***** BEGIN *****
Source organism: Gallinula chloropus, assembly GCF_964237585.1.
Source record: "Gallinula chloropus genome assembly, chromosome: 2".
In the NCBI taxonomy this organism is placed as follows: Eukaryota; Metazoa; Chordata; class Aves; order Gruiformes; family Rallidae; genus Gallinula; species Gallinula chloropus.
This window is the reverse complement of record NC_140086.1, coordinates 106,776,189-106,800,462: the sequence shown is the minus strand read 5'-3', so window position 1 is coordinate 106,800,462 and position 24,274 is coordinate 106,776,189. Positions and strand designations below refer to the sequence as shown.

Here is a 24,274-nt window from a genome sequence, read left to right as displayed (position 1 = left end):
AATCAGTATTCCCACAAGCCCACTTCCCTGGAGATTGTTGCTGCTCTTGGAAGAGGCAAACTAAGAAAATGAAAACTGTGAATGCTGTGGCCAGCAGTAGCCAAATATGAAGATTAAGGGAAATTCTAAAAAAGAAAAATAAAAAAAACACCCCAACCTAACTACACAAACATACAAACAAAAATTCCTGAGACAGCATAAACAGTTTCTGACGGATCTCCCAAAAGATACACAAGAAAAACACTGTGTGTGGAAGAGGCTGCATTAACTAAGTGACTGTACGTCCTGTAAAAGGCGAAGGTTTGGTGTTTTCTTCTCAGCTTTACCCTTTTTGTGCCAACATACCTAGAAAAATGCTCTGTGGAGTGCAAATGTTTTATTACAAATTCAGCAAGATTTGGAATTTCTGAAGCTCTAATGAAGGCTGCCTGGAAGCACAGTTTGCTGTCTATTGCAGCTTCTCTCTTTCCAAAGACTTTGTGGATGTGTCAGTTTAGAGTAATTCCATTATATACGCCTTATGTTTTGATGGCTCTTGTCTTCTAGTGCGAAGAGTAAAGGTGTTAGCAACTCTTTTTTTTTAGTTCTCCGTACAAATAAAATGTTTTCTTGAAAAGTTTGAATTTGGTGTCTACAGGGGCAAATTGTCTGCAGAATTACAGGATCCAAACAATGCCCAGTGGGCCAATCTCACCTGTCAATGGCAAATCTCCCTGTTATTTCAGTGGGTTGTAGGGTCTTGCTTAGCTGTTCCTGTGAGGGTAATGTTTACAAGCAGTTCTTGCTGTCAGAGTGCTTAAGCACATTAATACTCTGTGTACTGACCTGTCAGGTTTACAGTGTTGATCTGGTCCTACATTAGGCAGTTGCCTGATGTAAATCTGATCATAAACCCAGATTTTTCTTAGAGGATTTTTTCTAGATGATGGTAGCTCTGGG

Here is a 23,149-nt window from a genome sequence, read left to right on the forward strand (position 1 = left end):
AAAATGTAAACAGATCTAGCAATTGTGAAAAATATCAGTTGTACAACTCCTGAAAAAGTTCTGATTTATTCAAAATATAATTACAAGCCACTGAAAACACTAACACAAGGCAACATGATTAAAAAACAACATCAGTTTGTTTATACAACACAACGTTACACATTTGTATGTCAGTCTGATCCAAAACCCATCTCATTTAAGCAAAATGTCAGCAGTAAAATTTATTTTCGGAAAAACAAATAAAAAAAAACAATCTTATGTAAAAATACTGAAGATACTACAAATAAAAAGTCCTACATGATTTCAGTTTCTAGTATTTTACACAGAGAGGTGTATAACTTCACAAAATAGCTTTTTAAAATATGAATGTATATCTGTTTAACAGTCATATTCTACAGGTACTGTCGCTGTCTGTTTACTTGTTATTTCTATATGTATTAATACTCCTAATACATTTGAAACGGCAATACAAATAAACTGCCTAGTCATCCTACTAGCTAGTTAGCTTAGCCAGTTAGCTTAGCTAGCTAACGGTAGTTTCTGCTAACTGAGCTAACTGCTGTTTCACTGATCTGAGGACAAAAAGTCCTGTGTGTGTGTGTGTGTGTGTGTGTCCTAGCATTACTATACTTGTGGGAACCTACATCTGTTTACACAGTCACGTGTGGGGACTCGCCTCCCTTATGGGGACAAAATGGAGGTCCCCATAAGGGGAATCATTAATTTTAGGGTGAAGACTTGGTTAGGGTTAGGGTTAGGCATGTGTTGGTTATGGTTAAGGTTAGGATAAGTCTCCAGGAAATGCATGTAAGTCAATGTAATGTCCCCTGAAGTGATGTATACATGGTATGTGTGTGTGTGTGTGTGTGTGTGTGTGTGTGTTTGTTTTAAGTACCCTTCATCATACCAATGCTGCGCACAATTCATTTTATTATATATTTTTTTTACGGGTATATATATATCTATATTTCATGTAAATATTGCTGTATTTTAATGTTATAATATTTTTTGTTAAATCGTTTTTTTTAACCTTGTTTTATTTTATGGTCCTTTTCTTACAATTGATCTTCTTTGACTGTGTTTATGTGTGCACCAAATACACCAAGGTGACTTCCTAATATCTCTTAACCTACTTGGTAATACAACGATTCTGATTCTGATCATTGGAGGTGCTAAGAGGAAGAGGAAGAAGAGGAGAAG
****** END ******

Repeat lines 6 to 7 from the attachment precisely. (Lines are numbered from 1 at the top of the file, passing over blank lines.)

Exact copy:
AATCAGTATTCCCACAAGCCCACTTCCCTGGAGATTGTTGCTGCTCTTGGAAGAGGCAAACTAAGAAAATGAAAACTGTGAATGCTGTGGCCAGCAGTAGCCAAATATGAAGATTAAGGGAAATTCTAAAAAAGAAAAATAAAAAAAACACCCCAACCTAACTACACAAACATACAAACAAAAATTCCTGAGACAGCATAAACAGTTTCTGACGGATCTCCCAAAAGATACACAAGAAAAACACTGTGTGTGGAAGAGGCTGCATTAACTAAGTGACTGTACGTCCTGTAAAAGGCGAAGGTTTGGTGTTTTCTTCTCAGCTTTACCCTTTTTGTGCCAACATACCTAGAAAAATGCTCTGTGGAGTGCAAATGTTTTATTACAAATTCAGCAAGATTTGGAATTTCTGAAGCTCTAATGAAGGCTGCCTGGAAGCACAGTTTGCTGTCTATTGCAGCTTCTCTCTTTCCAAAGACTTTGTGGATGTGTCAGTTTAGAGTAATTCCATTATATACGCCTTATGTTTTGATGGCTCTTGTCTTCTAGTGCGAAGAGTAAAGGTGTTAGCAACTCTTTTTTTTTAGTTCTCCGTACAAATAAAATGTTTTCTTGAAAAGTTTGAATTTGGTGTCTACAGGGGCAAATTGTCTGCAGAATTACAGGATCCAAACAATGCCCAGTGGGCCAATCTCACCTGTCAATGGCAAATCTCCCTGTTATTTCAGTGGGTTGTAGGGTCTTGCTTAGCTGTTCCTGTGAGGGTAATGTTTACAAGCAGTTCTTGCTGTCAGAGTGCTTAAGCACATTAATACTCTGTGTACTGACCTGTCAGGTTTACAGTGTTGATCTGGTCCTACATTAGGCAGTTGCCTGATGTAAATCTGATCATAAACCCAGATTTTTCTTAGAGGATTTTTTCTAGATGATGGTAGCTCTGGG

Here is a 23,149-nt window from a genome sequence, read left to right on the forward strand (position 1 = left end):